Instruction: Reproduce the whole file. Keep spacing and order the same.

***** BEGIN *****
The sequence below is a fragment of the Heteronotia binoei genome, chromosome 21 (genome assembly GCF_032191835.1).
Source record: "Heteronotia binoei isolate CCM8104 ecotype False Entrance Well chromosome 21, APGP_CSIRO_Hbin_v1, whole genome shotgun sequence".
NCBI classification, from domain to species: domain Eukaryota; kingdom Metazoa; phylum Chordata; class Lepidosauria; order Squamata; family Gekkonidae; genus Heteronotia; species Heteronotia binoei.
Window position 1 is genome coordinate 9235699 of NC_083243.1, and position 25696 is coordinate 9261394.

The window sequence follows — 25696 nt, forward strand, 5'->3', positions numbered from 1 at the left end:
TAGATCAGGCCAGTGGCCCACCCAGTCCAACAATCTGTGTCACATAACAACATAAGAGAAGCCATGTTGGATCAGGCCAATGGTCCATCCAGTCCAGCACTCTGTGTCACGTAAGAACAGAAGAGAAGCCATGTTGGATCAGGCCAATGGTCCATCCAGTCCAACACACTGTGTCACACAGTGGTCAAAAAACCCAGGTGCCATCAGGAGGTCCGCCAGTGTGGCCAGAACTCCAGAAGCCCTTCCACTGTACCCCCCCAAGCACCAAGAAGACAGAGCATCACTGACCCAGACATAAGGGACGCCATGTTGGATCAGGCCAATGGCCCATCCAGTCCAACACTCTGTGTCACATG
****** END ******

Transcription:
The sequence below is a fragment of the Heteronotia binoei genome, chromosome 21 (genome assembly GCF_032191835.1).
Source record: "Heteronotia binoei isolate CCM8104 ecotype False Entrance Well chromosome 21, APGP_CSIRO_Hbin_v1, whole genome shotgun sequence".
NCBI classification, from domain to species: domain Eukaryota; kingdom Metazoa; phylum Chordata; class Lepidosauria; order Squamata; family Gekkonidae; genus Heteronotia; species Heteronotia binoei.
Window position 1 is genome coordinate 9235699 of NC_083243.1, and position 25696 is coordinate 9261394.

The window sequence follows — 25696 nt, forward strand, 5'->3', positions numbered from 1 at the left end:
TAGATCAGGCCAGTGGCCCACCCAGTCCAACAATCTGTGTCACATAACAACATAAGAGAAGCCATGTTGGATCAGGCCAATGGTCCATCCAGTCCAGCACTCTGTGTCACGTAAGAACAGAAGAGAAGCCATGTTGGATCAGGCCAATGGTCCATCCAGTCCAACACACTGTGTCACACAGTGGTCAAAAAACCCAGGTGCCATCAGGAGGTCCGCCAGTGTGGCCAGAACTCCAGAAGCCCTTCCACTGTACCCCCCCAAGCACCAAGAAGACAGAGCATCACTGACCCAGACATAAGGGACGCCATGTTGGATCAGGCCAATGGCCCATCCAGTCCAACACTCTGTGTCACATG